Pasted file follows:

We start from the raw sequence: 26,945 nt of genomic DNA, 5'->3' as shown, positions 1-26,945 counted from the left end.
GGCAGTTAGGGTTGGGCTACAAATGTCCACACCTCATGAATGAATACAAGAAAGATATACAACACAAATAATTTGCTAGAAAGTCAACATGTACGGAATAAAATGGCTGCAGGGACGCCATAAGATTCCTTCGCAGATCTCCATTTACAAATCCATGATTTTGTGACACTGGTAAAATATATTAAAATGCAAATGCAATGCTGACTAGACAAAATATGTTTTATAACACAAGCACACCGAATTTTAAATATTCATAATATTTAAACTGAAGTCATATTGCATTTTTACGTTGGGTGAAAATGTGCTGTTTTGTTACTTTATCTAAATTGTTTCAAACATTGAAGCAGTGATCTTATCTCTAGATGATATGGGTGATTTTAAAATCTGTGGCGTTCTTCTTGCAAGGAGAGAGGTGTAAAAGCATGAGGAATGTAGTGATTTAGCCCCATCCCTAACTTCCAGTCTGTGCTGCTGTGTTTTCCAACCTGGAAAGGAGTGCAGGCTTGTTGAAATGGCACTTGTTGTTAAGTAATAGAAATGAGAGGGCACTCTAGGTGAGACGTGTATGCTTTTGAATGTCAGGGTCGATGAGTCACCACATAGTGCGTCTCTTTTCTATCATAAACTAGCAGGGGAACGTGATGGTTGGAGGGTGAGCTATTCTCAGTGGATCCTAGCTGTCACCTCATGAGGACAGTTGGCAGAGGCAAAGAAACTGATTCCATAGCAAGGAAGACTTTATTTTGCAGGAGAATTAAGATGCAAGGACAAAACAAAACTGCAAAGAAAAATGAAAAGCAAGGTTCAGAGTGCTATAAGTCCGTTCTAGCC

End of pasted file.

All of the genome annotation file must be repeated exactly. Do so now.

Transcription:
We start from the raw sequence: 26,945 nt of genomic DNA, 5'->3' as shown, positions 1-26,945 counted from the left end.
GGCAGTTAGGGTTGGGCTACAAATGTCCACACCTCATGAATGAATACAAGAAAGATATACAACACAAATAATTTGCTAGAAAGTCAACATGTACGGAATAAAATGGCTGCAGGGACGCCATAAGATTCCTTCGCAGATCTCCATTTACAAATCCATGATTTTGTGACACTGGTAAAATATATTAAAATGCAAATGCAATGCTGACTAGACAAAATATGTTTTATAACACAAGCACACCGAATTTTAAATATTCATAATATTTAAACTGAAGTCATATTGCATTTTTACGTTGGGTGAAAATGTGCTGTTTTGTTACTTTATCTAAATTGTTTCAAACATTGAAGCAGTGATCTTATCTCTAGATGATATGGGTGATTTTAAAATCTGTGGCGTTCTTCTTGCAAGGAGAGAGGTGTAAAAGCATGAGGAATGTAGTGATTTAGCCCCATCCCTAACTTCCAGTCTGTGCTGCTGTGTTTTCCAACCTGGAAAGGAGTGCAGGCTTGTTGAAATGGCACTTGTTGTTAAGTAATAGAAATGAGAGGGCACTCTAGGTGAGACGTGTATGCTTTTGAATGTCAGGGTCGATGAGTCACCACATAGTGCGTCTCTTTTCTATCATAAACTAGCAGGGGAACGTGATGGTTGGAGGGTGAGCTATTCTCAGTGGATCCTAGCTGTCACCTCATGAGGACAGTTGGCAGAGGCAAAGAAACTGATTCCATAGCAAGGAAGACTTTATTTTGCAGGAGAATTAAGATGCAAGGACAAAACAAAACTGCAAAGAAAAATGAAAAGCAAGGTTCAGAGTGCTATAAGTCCGTTCTAGCC